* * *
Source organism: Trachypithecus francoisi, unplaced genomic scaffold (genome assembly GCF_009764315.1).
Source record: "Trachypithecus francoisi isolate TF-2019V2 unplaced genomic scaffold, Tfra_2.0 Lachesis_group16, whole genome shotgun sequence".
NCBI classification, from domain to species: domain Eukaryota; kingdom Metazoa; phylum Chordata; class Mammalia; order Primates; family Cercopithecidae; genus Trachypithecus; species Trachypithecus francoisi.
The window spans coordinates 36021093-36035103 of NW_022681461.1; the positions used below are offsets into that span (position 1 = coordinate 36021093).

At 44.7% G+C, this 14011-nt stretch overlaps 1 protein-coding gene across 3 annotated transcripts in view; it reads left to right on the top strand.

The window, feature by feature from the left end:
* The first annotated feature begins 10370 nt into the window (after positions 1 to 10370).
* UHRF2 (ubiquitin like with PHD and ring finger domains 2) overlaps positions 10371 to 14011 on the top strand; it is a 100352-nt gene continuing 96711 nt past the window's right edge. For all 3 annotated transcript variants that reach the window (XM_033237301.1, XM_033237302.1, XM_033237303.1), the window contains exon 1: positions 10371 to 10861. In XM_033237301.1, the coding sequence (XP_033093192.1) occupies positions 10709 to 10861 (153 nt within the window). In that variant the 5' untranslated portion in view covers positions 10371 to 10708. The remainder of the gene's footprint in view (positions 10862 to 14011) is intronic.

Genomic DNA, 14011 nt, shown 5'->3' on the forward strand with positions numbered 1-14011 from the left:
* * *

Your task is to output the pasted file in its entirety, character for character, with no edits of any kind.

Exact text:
Source organism: Trachypithecus francoisi, unplaced genomic scaffold (genome assembly GCF_009764315.1).
Source record: "Trachypithecus francoisi isolate TF-2019V2 unplaced genomic scaffold, Tfra_2.0 Lachesis_group16, whole genome shotgun sequence".
NCBI classification, from domain to species: domain Eukaryota; kingdom Metazoa; phylum Chordata; class Mammalia; order Primates; family Cercopithecidae; genus Trachypithecus; species Trachypithecus francoisi.
The window spans coordinates 36021093-36035103 of NW_022681461.1; the positions used below are offsets into that span (position 1 = coordinate 36021093).

At 44.7% G+C, this 14011-nt stretch overlaps 1 protein-coding gene across 3 annotated transcripts in view; it reads left to right on the top strand.

The window, feature by feature from the left end:
* The first annotated feature begins 10370 nt into the window (after positions 1 to 10370).
* UHRF2 (ubiquitin like with PHD and ring finger domains 2) overlaps positions 10371 to 14011 on the top strand; it is a 100352-nt gene continuing 96711 nt past the window's right edge. For all 3 annotated transcript variants that reach the window (XM_033237301.1, XM_033237302.1, XM_033237303.1), the window contains exon 1: positions 10371 to 10861. In XM_033237301.1, the coding sequence (XP_033093192.1) occupies positions 10709 to 10861 (153 nt within the window). In that variant the 5' untranslated portion in view covers positions 10371 to 10708. The remainder of the gene's footprint in view (positions 10862 to 14011) is intronic.

Genomic DNA, 14011 nt, shown 5'->3' on the forward strand with positions numbered 1-14011 from the left: